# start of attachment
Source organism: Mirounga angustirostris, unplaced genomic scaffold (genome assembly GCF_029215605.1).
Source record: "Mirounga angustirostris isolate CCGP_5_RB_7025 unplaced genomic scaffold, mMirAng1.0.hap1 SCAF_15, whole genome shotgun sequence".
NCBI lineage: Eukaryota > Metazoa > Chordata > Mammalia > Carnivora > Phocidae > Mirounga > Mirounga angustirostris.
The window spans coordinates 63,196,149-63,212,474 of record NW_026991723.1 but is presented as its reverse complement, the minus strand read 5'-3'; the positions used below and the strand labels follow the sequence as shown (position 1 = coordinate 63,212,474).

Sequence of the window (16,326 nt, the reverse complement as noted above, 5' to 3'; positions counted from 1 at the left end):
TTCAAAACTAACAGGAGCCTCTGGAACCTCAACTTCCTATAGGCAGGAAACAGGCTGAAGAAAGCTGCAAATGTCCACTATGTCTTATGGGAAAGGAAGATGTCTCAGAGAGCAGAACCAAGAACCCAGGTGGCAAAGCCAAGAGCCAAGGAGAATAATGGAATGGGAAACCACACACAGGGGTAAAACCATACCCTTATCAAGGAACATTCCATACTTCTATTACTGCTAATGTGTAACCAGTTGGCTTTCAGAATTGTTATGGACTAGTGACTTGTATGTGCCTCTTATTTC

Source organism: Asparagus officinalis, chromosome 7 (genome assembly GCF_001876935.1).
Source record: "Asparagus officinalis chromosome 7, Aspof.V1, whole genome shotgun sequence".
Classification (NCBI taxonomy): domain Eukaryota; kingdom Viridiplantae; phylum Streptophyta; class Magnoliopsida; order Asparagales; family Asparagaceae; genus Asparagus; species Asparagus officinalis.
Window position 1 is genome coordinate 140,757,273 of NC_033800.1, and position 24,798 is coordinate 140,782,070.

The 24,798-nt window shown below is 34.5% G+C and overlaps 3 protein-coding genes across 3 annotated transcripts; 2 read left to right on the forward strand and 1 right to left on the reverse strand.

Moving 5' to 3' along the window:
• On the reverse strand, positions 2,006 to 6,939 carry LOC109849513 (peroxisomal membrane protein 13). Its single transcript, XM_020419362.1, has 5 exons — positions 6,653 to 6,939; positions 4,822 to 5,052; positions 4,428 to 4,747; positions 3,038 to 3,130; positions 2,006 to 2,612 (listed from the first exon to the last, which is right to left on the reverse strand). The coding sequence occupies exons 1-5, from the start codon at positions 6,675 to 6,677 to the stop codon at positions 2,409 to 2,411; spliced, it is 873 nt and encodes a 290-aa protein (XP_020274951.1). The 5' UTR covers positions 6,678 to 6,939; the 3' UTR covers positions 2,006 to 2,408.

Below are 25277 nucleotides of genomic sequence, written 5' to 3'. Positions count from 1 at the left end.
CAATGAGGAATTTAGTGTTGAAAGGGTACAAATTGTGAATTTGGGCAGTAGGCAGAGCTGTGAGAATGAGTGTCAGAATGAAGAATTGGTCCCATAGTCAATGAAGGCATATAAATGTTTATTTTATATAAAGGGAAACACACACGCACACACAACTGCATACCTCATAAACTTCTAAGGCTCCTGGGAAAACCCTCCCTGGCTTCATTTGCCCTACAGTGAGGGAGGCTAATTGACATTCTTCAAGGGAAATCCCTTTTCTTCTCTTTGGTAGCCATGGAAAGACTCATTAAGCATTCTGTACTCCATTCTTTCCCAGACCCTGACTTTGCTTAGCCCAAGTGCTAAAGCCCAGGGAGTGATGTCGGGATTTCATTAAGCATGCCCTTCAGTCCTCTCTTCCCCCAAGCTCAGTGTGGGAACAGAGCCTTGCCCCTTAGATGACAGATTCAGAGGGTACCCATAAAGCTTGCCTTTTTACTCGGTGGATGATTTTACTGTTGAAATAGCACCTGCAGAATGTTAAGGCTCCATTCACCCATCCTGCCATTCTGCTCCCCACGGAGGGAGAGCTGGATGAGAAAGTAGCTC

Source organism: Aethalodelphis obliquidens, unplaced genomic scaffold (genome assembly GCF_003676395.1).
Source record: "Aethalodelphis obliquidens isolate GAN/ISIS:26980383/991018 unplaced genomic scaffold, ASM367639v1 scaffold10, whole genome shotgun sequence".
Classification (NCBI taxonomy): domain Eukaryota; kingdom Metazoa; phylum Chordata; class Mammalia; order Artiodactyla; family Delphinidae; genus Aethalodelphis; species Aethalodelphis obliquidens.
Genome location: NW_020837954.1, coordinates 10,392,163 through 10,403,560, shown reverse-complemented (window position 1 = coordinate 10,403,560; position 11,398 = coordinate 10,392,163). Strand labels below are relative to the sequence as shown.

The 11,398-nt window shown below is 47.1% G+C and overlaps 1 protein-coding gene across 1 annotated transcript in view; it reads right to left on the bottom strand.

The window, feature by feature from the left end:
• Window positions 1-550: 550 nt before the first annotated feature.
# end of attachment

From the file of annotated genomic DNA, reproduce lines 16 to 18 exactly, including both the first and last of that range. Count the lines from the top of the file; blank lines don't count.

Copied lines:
Source organism: Aethalodelphis obliquidens, unplaced genomic scaffold (genome assembly GCF_003676395.1).
Source record: "Aethalodelphis obliquidens isolate GAN/ISIS:26980383/991018 unplaced genomic scaffold, ASM367639v1 scaffold10, whole genome shotgun sequence".
Classification (NCBI taxonomy): domain Eukaryota; kingdom Metazoa; phylum Chordata; class Mammalia; order Artiodactyla; family Delphinidae; genus Aethalodelphis; species Aethalodelphis obliquidens.